Alouette 1

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Alouette 1
Alouette 1.jpg
The Alouette 1 satellite
Mission type Ionospheric
Operator DRDC
Harvard designation 1962 Beta Alpha 1
SATCAT no. 424
Spacecraft properties
Manufacturer Defence Research Telecommunications Establishment
Launch mass 145.6 kilograms (321 lb) [1]
Start of mission
Launch date 29 September 1962, 06:05 (1962-09-29UTC06:05Z) UTC
Rocket Thor DM-21 Agena-B
Launch site Vandenberg LC-75-1-1
End of mission
Deactivated 1972 (1973)
Orbital parameters
Reference system Geocentric
Regime Low Earth
Semi-major axis 7,381 kilometres (4,586 mi)[2]
Eccentricity 0.0023678[3]
Perigee 985 kilometres (612 mi)[3]
Apogee 1,020 kilometres (630 mi)[3]
Inclination 80.4656 degrees[3]
Period 105.18 minutes[3]
Epoch 26 April 2016 03:03:44 UTC[3]

Alouette 1 is a deactivated Canadian satellite that studied the ionosphere. Launched in 1962, it was Canada's first satellite, and the first satellite constructed by a country other than the Soviet Union or the United States. Canada was the fourth country to operate a satellite, as the British Ariel 1, constructed in the United States by NASA, preceded Alouette 1 by five months.[4] The name "Alouette" came from the French for "skylark"[5] and the French-Canadian folk song of the same name.

A key device on Alouette were the radio antennas consisting of thin strips of spring steel bent into a slight U-shape and then rolled up into small disks in a fashion similar to a measuring tape. When triggered, the rotation of the satellite created enough centrifugal force to pull the disk away from the spacecraft body, and the shaping of the metal caused it to unwind into a long spiral. The result was a stiff circular cross-section antenna known as a "stem", for "storable tubular extendible member".


Mission background[edit]

Alouette 1 was part of a joint US-Canadian scientific program.[6] Its purpose was to investigate the properties of the top of the ionosphere, and the dependence of those properties on geographical location, season, and time of day.[7] Alouette 1 was advanced for its time, and NASA initially doubted whether the available technology would be sufficient. Nevertheless, NASA was eager to collaborate with international partners.[8] NASA was convinced to participate by the prospect of obtaining data on the ionosphere, and Canada had the additional objective of developing its own space research programme.[8] The United Kingdom also aided the mission by providing support at two ground stations, in Singapore and at Winkfield.[9]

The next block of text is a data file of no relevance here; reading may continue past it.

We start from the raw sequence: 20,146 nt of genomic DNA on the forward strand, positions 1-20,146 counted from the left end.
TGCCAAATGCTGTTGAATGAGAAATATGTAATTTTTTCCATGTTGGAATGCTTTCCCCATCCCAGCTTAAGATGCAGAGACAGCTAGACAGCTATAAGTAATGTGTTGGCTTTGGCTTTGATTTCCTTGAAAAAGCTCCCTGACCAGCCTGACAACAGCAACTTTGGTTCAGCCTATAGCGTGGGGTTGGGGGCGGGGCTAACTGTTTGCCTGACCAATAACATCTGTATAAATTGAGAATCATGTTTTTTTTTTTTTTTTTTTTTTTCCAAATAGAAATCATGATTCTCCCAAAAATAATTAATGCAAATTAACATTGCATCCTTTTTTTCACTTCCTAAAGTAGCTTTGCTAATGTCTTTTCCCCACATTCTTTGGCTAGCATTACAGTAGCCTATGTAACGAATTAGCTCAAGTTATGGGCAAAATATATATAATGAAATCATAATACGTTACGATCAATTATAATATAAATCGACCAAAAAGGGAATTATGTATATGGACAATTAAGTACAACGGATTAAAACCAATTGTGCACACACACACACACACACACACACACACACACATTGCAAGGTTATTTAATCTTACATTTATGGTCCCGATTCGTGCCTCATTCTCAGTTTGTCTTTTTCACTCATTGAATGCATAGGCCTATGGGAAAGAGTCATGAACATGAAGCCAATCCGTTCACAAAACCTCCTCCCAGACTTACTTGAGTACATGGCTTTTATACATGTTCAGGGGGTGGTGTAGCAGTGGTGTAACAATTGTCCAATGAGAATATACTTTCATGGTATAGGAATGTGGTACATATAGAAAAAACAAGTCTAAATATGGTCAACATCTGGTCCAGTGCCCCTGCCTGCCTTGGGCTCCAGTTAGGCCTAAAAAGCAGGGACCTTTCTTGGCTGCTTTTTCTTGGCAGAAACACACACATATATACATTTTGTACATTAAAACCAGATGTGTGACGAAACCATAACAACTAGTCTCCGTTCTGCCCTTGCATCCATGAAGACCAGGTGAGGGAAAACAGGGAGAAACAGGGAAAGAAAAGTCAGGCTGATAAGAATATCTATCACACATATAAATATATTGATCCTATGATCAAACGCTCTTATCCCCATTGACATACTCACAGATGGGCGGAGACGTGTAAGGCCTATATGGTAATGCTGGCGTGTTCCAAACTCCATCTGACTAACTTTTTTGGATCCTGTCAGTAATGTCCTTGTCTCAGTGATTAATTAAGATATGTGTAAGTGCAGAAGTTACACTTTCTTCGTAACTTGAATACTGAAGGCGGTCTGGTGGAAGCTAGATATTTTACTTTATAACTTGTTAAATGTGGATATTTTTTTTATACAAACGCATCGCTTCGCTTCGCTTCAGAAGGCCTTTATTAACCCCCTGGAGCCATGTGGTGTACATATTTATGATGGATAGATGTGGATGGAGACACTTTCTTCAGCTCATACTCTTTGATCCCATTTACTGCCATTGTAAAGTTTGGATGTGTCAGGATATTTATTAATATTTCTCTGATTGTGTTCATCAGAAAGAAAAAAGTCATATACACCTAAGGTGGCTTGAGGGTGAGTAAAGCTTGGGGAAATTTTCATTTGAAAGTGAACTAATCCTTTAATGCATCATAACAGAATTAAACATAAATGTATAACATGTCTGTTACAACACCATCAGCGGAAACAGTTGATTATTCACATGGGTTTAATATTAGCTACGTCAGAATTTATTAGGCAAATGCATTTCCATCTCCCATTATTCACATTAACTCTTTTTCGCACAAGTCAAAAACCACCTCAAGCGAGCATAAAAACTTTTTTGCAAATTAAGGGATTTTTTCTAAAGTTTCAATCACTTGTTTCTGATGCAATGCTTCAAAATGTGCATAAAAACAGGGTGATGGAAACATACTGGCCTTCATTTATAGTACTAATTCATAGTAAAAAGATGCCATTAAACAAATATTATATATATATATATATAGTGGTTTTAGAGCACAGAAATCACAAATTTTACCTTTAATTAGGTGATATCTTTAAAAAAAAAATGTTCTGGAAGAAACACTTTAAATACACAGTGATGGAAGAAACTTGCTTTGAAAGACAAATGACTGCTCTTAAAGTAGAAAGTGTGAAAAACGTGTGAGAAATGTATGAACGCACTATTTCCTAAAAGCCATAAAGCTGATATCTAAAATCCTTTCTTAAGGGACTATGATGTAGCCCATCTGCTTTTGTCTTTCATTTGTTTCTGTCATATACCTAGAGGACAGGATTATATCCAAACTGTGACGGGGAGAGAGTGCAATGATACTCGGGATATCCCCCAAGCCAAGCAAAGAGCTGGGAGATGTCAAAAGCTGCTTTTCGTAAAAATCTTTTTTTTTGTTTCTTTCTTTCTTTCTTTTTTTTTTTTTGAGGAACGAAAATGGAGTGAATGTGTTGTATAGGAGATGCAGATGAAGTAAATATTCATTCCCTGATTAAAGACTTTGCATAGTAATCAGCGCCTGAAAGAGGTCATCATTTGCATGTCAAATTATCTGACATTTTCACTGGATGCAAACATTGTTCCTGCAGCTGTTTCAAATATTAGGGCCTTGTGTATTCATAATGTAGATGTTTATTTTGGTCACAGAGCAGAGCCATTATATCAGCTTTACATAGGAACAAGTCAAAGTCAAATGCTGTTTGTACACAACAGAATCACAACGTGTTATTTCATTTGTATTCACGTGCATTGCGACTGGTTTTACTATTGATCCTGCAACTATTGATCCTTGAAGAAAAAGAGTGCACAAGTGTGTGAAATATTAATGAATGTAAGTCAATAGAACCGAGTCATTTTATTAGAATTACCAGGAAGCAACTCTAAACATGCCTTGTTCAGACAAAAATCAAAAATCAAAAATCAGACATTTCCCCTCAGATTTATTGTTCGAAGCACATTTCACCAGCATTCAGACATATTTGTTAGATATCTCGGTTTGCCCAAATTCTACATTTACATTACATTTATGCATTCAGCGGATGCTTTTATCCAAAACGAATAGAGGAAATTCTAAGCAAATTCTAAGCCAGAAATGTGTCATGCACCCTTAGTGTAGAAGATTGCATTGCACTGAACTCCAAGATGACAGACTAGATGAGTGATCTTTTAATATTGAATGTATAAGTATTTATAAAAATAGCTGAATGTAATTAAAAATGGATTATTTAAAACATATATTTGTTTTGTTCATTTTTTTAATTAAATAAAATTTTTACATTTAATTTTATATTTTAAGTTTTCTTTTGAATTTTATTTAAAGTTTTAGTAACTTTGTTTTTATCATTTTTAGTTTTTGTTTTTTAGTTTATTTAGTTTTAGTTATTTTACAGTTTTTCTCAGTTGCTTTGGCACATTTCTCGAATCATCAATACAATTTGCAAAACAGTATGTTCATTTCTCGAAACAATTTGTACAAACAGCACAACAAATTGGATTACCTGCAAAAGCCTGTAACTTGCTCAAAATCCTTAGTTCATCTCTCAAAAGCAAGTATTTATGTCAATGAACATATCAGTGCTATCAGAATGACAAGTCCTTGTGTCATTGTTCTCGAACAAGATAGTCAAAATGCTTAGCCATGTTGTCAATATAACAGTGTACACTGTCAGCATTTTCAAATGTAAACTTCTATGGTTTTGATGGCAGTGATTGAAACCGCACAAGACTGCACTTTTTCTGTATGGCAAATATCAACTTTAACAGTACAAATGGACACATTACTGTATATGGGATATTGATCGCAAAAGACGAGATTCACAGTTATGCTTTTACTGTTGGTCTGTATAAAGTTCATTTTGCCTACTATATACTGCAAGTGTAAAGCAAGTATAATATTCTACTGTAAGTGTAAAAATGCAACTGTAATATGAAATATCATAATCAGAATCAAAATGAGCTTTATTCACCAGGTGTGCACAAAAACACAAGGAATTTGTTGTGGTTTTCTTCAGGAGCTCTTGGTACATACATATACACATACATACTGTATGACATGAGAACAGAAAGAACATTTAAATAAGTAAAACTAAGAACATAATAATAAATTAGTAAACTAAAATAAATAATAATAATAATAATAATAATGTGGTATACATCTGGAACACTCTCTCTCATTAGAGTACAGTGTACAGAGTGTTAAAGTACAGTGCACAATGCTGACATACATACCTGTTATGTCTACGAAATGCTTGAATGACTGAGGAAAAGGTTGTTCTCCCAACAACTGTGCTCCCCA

Satellite launch and mission progress[edit]

Alouette 1 was launched by NASA from the Pacific Missile Range at Vandenberg Air Force Base, California, USA at 06:05 UTC on September 29, 1962, into orbit around Earth. It was placed into an almost circular orbit of altitude 987 kilometres (613 mi) to 1,022 kilometres (635 mi) with an inclination of 80.5°.[10] The launch made Canada the third nation, after the USSR and the United States, to design and construct its own satellite.[11] Alouette was used to study the ionosphere, using over 700 different radio frequencies to investigate its properties from above.[12]

The satellite was initially spin-stabilised, rotating 1.4 times per minute. After about 500 days, the rotation had slowed to about 0.6 rpm and the spin-stabilisation failed at this point. It was then possible to determine the satellite's orientation only by readings from a magnetometer and from temperature sensors on the upper and lower heat shields.[13] The orientation determinations obtained this way were only accurate to within 10 degrees. It is likely that gravitational gradients had caused the longest antenna to point towards the Earth.[14]

Alouette's mission lasted for 10 years before the satellite was deliberately switched off on 30 September 1972.[15] The satellite remains in orbit; in 1966 it was estimated that Alouette 1 would remain in orbit for 1000 years.[16]

Duplicate construction[edit]

Two satellites were built for redundancy in case of a malfunction; if the first unit failed, the second could be launched with only a couple of months delay. It took 3 12 years after Alouette's proposal to have it developed and built.[17] The satellites S27-2 (prototype), S27-3 (which became the launched satellite), and S27-4 (which became the backup) were assembled by Defence Research Telecommunications Establishment (DRTE) Electronics Lab in Ottawa. The mechanical frame and the deployable STEM antennas were made by the Special Products division of de Havilland Canada (DHC) in Downsview, Ontario, in a building which many years later (until 2012) housed the Canadian Air and Space Museum. The batteries used for Alouette were developed by the Defence Chemical, Biological, and Radiation Laboratory (DCBRL), another branch of DRB, and were partially responsible for the long lifetime of the satellite. The "Storable Tubular Extendable Member" antennas used were the first of DHC's STEM antennas used in space, and at launch were the longest (125 feet tip to tip).[18] When completed Alouette weighed 145 kg (320 lb) and was launched from a Thor-Agena-B two-stage rocket. Alouette 1's backup was later launched as Alouette 2 in 1965 to "replace" the older Alouette 1.